This is a blog about music, photography, history, and culture.
These are photographs from my collection that tell a story about lost time and forgotten music.

Mike Brubaker
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A Man and his Dog

17 August 2012

So my nephew, he is in the army too. He writes to me from the front that his wagon horse has the cough. When he takes her to the company farrier, the chief mixes some schnapps with a little water. "Give this to your horse once each  morning and evening."

"Did it cure your horse?" I ask my nephew.

"No, no, but now everyone's horse has the cough twice a day."

My nephew, his candle wick is maybe not too long. He tells me that last week he lost  20 pfennig down the latrine hole. "So what did you do?" I ask.

"I tossed in my watch and fob, of course," says he.

"Why ever did you do such a thing?" I ask.

"Well I am not going to go hunt down there for just 20 pfennigs!"

 Now I will play a little tune for you fellows on my trumpet. 

"Yoooooww, Yoow, Yoww, Yowl !!!" 

Oh dear, Dieter does not like that song. No, no, no, Dieter. You must sing nicely and then you will get a good bone.

That was my imagined routine that Paul Pilz, Charakterkomiker, might have performed as a comic entertainer in the Wandertheater from 1916 wartime Germany.  Paul, whose name Pilz means mushroom in German, is dressed as a kind of hunter or rural rube, and he holds a trumpet and a small dog, whose real name is unknown. But Dieter sounds like a good name for a German dog, and I think s/he is a terrier, perhaps a Cairn Terrier.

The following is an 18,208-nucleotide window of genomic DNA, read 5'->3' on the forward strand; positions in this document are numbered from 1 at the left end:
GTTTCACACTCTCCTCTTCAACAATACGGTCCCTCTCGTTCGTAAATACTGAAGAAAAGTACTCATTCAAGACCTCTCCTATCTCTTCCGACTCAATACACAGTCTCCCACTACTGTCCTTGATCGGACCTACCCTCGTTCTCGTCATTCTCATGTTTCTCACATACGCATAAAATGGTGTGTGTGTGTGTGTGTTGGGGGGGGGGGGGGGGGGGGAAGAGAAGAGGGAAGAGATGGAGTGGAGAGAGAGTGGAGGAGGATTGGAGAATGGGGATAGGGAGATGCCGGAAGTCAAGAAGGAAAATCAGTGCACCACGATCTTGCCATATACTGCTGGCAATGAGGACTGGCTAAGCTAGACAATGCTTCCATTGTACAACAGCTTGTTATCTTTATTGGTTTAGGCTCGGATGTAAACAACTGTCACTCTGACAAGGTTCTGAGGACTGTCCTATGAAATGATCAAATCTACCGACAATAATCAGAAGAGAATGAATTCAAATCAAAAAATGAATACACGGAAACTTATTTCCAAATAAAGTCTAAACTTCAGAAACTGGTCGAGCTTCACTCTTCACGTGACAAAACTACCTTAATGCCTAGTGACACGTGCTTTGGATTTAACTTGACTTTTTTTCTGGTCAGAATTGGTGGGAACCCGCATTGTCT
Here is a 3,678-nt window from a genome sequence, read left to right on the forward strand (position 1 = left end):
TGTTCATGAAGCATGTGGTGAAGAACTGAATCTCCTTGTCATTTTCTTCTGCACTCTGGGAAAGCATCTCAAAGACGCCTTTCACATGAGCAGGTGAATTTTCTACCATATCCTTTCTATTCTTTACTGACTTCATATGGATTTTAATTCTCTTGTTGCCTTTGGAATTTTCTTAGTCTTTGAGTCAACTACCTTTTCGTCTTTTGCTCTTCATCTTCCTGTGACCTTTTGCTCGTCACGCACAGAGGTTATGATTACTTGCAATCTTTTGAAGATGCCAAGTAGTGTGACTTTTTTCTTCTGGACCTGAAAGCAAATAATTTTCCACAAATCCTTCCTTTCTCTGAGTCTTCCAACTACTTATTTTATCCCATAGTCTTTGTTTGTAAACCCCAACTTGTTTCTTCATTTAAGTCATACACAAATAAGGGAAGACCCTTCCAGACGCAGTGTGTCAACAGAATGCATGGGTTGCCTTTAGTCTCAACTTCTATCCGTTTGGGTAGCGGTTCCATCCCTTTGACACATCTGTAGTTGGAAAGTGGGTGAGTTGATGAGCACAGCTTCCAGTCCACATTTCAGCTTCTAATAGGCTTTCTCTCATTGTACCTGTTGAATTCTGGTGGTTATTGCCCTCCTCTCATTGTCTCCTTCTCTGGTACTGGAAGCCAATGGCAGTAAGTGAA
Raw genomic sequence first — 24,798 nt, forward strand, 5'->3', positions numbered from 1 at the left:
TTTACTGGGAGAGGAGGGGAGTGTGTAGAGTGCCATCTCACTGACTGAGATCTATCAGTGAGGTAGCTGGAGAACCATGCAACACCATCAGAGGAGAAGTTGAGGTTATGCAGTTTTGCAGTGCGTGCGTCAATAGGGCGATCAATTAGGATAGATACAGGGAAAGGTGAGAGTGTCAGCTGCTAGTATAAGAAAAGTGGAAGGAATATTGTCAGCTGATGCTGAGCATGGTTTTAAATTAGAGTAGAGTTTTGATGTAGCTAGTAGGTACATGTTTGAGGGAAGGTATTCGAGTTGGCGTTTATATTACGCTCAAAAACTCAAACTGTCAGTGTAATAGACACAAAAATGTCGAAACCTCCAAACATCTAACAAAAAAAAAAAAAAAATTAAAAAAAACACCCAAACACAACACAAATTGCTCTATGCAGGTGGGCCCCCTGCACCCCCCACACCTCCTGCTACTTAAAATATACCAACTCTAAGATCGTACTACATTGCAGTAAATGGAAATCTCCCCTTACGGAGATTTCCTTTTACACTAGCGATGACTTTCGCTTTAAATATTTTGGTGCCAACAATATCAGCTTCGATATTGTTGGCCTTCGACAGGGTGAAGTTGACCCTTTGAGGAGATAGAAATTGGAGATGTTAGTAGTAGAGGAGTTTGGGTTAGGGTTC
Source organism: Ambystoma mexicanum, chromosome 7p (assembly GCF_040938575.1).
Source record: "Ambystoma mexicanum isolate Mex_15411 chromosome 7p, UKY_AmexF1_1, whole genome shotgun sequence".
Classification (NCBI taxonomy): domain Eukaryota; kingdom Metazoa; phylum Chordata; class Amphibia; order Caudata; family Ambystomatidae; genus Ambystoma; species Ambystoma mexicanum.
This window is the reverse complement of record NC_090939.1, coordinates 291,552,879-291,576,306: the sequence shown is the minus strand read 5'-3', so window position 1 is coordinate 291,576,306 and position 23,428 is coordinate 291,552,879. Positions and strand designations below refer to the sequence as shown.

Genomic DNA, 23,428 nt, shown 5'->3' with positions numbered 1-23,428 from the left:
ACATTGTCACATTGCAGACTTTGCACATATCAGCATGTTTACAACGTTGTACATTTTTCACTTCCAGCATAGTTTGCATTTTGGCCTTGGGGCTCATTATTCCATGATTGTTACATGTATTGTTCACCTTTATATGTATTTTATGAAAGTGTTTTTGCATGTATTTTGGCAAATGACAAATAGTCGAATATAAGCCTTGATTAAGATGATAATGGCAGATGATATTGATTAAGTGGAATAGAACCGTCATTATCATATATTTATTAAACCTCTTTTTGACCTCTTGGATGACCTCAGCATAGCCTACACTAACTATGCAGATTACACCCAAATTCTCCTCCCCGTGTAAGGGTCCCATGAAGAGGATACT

Ludwig von Falkenhausen

The Wandertheater was a traveling theatrical show attached to A. A. Falkenhausen or Armee Abteilung (Army Detachment) Falkenhausen which served on the southwestern German front in World War 1. A reserve group of the German Imperial Army, it was named after its commanding general, Ludwig von Falkenhausen (1844-1936), whose photo I include here because his slight resemblance to Paul Pilz may have been part of the humor. This army group saw action in Lorraine which was that contentious region of eastern France that Germany had controlled since the Franco-Prussian War of 1870-71. 

There is no stamp on the back of the postcard, but instead two postmarks. One marked: K.D. Feldpostexped. der 19 Ersatz Division, 14.4.16 - 14 April 1916. And the second: Sold. Brief * Gren. Landw. - Rgt  100 *  I. Bat. 2 Komp. which stands for Soldaten Brief (Soldier's Letter) Grenadier Landwehr Regiment Nr.100, an infantry battalion from Sachsen or Saxony. The handwriting is too difficult for me to decipher, but I think there may be a mention of the show along with another date of 12/4/1916 and an address in Dresden which is in Saxony.